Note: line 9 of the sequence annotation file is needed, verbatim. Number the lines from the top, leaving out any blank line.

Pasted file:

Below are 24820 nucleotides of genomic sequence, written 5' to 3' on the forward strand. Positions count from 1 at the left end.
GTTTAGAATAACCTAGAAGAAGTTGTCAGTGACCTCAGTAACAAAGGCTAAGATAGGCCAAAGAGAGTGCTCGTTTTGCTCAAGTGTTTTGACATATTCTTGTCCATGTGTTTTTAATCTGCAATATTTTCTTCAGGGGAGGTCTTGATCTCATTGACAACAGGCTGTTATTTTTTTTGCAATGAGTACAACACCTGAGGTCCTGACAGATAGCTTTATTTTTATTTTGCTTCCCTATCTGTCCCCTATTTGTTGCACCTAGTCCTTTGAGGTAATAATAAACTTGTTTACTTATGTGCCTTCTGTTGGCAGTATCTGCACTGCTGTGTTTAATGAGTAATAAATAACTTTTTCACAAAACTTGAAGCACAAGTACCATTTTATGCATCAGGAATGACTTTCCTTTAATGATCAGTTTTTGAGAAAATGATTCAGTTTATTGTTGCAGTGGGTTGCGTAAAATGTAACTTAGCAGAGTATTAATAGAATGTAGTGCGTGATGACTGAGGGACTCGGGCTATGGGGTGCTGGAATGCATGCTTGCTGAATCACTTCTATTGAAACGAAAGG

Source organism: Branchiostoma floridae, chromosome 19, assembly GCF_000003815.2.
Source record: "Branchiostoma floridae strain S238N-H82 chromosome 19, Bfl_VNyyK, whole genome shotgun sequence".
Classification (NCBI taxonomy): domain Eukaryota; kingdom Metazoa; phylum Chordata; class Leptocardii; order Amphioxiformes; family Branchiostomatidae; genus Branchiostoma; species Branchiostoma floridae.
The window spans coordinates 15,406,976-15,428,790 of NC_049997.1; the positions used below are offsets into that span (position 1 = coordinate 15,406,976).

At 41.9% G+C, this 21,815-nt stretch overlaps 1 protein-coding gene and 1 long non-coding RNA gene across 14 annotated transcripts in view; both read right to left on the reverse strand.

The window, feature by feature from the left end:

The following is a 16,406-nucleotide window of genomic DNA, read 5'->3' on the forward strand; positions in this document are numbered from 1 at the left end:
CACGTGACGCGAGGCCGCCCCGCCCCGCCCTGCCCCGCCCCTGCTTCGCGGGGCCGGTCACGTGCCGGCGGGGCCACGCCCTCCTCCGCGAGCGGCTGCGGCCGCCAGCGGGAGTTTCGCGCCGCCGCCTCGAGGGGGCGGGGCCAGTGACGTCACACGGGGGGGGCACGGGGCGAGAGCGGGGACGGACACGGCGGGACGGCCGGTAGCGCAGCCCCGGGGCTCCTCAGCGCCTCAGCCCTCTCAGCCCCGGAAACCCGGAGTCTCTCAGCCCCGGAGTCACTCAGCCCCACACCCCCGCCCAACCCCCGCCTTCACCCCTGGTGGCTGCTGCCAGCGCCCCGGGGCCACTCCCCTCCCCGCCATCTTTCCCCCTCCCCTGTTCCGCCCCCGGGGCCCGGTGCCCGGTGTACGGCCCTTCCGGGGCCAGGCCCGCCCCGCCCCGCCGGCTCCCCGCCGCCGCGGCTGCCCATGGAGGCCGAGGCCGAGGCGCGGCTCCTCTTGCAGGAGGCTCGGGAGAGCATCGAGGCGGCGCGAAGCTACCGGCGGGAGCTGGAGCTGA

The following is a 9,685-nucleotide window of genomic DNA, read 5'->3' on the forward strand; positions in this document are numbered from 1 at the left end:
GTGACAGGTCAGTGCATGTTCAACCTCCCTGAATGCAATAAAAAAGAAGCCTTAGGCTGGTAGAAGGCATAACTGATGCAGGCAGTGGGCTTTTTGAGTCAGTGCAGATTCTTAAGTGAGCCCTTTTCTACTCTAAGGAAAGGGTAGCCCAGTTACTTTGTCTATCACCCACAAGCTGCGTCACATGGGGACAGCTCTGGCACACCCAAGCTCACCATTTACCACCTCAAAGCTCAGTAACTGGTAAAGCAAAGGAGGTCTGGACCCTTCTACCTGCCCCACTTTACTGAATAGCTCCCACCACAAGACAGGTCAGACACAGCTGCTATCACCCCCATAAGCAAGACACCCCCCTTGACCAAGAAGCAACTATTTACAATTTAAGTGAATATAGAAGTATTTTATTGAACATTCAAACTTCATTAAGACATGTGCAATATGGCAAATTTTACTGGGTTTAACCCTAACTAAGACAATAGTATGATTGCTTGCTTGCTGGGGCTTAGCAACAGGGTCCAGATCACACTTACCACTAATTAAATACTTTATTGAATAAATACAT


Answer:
The following is a 16,406-nucleotide window of genomic DNA, read 5'->3' on the forward strand; positions in this document are numbered from 1 at the left end: